First Communion and Confirmation
St Mary’s, Linton, is a parish which has admitted children to receive Holy Communion for several years. According to the Diocese of Ely’s guidance, children who would like to be admitted to Holy Communion need to have the full support of their parents, and spend a few weeks preparing for this important event by learning more about their faith in a small group, and specifically talking about what receiving the bread (and wine) of Holy Communion will mean to them.
Some children, when they first become communicants, prefer only to receive the bread; this is quite acceptable, and can be discussed during the preparation period.
At St Mary’s, we advertise the opportunity to prepare for First Communion each year after Easter, and we normally expect children being prepared to be aged 7 or older.
In the Church of England, Confirmation is the opportunity for people to say publicly for themselves that they accept the Christian faith into which they were baptised. It is also the occasion on which they receive a very special blessing from a bishop, who represents the wider church beyond our own congregation. The bishop prays for the candidates to be spiritually strengthened (‘confirmed’) by God’s Holy Spirit, and lays hands on their heads. As well as opening themselves to this special blessing of the Holy Spirit, the confirmed person acquires the full responsibilities of being a member of the church, an ‘adult Christian’ in the Anglican tradition.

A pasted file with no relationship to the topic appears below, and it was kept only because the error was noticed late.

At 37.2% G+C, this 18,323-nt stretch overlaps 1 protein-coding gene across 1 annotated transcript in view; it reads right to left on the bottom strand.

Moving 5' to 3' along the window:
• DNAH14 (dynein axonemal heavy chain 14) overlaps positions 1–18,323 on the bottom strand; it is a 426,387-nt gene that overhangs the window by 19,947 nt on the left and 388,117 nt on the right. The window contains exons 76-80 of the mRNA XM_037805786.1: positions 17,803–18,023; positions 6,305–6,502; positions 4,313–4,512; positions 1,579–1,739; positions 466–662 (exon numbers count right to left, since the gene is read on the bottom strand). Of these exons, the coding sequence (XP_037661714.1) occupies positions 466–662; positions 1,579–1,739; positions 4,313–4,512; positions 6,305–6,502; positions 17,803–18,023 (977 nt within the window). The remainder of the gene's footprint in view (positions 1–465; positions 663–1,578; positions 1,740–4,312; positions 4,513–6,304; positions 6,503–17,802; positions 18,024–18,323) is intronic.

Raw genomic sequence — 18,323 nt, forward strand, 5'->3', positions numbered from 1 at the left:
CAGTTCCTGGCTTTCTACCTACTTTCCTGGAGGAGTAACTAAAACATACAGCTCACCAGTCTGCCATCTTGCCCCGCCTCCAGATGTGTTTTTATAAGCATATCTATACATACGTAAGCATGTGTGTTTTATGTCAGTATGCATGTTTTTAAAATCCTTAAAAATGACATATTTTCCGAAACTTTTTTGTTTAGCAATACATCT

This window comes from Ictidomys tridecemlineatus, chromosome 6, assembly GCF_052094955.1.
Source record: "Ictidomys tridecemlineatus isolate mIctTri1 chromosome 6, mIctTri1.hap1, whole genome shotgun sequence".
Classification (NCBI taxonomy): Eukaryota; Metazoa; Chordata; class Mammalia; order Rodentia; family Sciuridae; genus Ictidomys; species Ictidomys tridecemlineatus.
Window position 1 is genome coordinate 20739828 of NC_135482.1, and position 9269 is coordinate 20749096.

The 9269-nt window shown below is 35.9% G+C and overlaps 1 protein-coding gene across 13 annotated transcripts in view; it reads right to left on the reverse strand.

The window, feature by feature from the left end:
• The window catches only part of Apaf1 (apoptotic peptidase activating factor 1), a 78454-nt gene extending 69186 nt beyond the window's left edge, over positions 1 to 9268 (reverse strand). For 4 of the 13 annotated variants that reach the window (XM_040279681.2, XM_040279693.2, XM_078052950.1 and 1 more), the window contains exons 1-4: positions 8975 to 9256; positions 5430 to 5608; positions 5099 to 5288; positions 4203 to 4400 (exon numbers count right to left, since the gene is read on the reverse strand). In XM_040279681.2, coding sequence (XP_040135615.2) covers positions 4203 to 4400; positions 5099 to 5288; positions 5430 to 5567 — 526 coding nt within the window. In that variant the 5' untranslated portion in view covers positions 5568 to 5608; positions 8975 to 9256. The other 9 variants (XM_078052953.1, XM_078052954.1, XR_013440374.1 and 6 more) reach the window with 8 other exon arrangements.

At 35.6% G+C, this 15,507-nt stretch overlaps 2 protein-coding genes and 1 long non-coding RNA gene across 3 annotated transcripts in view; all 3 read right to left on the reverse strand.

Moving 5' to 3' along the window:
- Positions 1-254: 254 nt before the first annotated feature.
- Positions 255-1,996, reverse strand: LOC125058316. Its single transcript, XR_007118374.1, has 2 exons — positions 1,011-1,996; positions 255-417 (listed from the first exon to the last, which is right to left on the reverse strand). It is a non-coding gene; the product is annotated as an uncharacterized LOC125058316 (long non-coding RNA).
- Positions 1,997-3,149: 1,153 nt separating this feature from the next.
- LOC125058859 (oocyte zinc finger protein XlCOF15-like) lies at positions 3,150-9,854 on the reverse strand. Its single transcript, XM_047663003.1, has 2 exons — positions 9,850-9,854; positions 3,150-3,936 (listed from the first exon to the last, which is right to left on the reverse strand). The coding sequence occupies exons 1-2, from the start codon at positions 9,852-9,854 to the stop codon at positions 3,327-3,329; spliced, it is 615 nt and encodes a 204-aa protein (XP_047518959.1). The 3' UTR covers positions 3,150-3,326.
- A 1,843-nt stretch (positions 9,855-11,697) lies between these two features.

Until recently, in the Church of England, confirmation was received by teenagers, or even children, and after that they received Holy Communion for the first time, but because young people may now receive Communion before they are confirmed this takes some of the pressure away from being confirmed while still quite young. Confirmation can be left till later, when the candidate is an adult, or on the threshold of adult life, and would like to commit their life to Christ and seek his strengthening in a mature way.
However, there are some young teenagers who still have strong reasons for wanting to be confirmed, and if they request it, of course, they can be prepared for Confirmation. The important thing is that it should be their own choice. We also prepare adults of any age for Confirmation, sometimes in conjunction with preparing them for their Baptism if they have not already been baptised.
We usually advertise the opportunity for Confirmation preparation once a year, but welcome inquiries about it at any time. As with First Communions, preparation takes place through learning and discussion in age-appropriate ways in small groups.